Given the complexities of applying common law from state to state, and the burdens of obtaining individual licenses recording by recording, recognition of the public performance right could make broadcasts of pre-1972 recordings “altogether unavailable,” as Sirius argued on internet and satellite radio as well as AM and FM. More likely, as the court suggested in its decision, the law will change to make use of pre-1972 sound recordings as easy as those made on and after February 15, 1972. For example, New York courts could limit public performance rights in pre-1972 sound recordings to those conferred on holders of federal copyrights in sound recordings, which at least would rescue analog radio in the state. Even federal copyright law might finally open its arms to pre-1972 sound recordings and pre-empt state law protection of them, too.
 By “sound recordings” we refer to the recording fixed in a medium for playback that embodies a performance of a musical composition. By “musical composition,” we refer to a song that can be represented in musical notation. This article is about sound recordings – not musical compositions.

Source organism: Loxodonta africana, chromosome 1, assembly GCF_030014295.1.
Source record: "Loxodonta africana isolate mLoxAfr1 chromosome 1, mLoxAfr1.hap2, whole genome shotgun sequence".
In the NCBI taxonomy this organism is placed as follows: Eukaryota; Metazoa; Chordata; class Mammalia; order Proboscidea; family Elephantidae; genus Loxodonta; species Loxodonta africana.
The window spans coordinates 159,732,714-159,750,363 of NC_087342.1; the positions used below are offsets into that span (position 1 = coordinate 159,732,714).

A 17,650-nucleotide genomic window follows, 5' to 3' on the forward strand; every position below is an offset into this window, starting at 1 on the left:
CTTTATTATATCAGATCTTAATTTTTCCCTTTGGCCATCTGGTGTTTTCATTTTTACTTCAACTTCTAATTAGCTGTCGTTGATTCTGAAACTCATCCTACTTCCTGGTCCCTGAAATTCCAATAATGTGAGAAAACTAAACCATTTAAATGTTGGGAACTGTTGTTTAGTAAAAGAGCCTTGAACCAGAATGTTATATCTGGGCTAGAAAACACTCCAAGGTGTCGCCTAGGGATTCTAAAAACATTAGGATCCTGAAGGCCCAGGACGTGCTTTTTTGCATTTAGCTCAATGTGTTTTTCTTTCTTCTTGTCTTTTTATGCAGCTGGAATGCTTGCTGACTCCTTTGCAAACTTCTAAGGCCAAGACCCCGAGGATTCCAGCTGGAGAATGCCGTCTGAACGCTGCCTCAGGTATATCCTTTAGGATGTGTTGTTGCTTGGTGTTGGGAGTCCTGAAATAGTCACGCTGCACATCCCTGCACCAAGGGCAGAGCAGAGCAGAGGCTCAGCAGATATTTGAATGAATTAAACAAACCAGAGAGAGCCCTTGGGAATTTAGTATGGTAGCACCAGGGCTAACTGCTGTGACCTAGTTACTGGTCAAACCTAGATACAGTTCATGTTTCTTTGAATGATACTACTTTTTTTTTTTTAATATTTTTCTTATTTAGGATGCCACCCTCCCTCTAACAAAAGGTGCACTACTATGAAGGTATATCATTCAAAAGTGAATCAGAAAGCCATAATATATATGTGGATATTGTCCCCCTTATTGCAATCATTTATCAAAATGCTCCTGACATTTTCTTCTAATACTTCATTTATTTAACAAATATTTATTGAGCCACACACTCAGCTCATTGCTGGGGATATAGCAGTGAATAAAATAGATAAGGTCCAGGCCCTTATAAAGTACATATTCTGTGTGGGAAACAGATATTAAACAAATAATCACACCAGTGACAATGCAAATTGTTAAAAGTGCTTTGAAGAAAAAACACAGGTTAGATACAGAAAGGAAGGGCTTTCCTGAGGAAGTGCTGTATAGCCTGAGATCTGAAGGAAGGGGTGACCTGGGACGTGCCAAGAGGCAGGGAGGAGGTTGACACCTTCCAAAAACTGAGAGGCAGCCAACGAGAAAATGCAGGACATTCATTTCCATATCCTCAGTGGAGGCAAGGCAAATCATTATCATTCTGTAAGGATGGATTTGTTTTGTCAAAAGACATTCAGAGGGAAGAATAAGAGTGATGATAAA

By “non-interactive” is meant a member of the public cannot receive a transmission of a program specially created for the recipient or a transmission of a particular sound recording on demand. See 17 U.S.C. §114(j)(7).
 Congress declined to preempt whatever protection was provided to pre-1972 recordings by state law until February 15, 2067. 17 U.S.C. §301(c).
 Flo & Eddie, Inc. v. Sirius XM Radio, Inc., et al., CV 13-5784 CM, S.D.N.Y., November 14, 2014.
 Flo & Eddie also has commenced actions against Sirius in federal court in California, which has granted its motion for summary judgment as to liability for unauthorized public performance of pre-1972 sound recordings largely on the basis of California statutory law, Flo & Eddie Inc. v. Sirius XM Radio Inc. et al., No. CV 13-5693 PSG (C.D.Ca.), September 22, 2014; and in Florida, where its motion for summary judgment was still pending at the time this article was written. Flo & Eddie, Inc. v. Sirius XM Radio, Inc., et al., No. CV 13-23182 KMM (S.D. Fla.).
 Buffering – “storing a small segment of audio or video content in computer memory to ensure smooth playback” – also occurs without a license at several points in the Sirius delivery system and Sirius also reproduces “tips and tails” of sound recordings in order to record introductions by program hosts. But the court found that buffering “does not constitute infringement under federal law” and that “tips and tails” recordings “may be too fragmentary or ephemeral to constitute infringement.”
 17 U.S.C. §301(c).
 Capitol Records, Inc. v. Naxos of America, Inc., 4 N.Y.3d 540 (2005)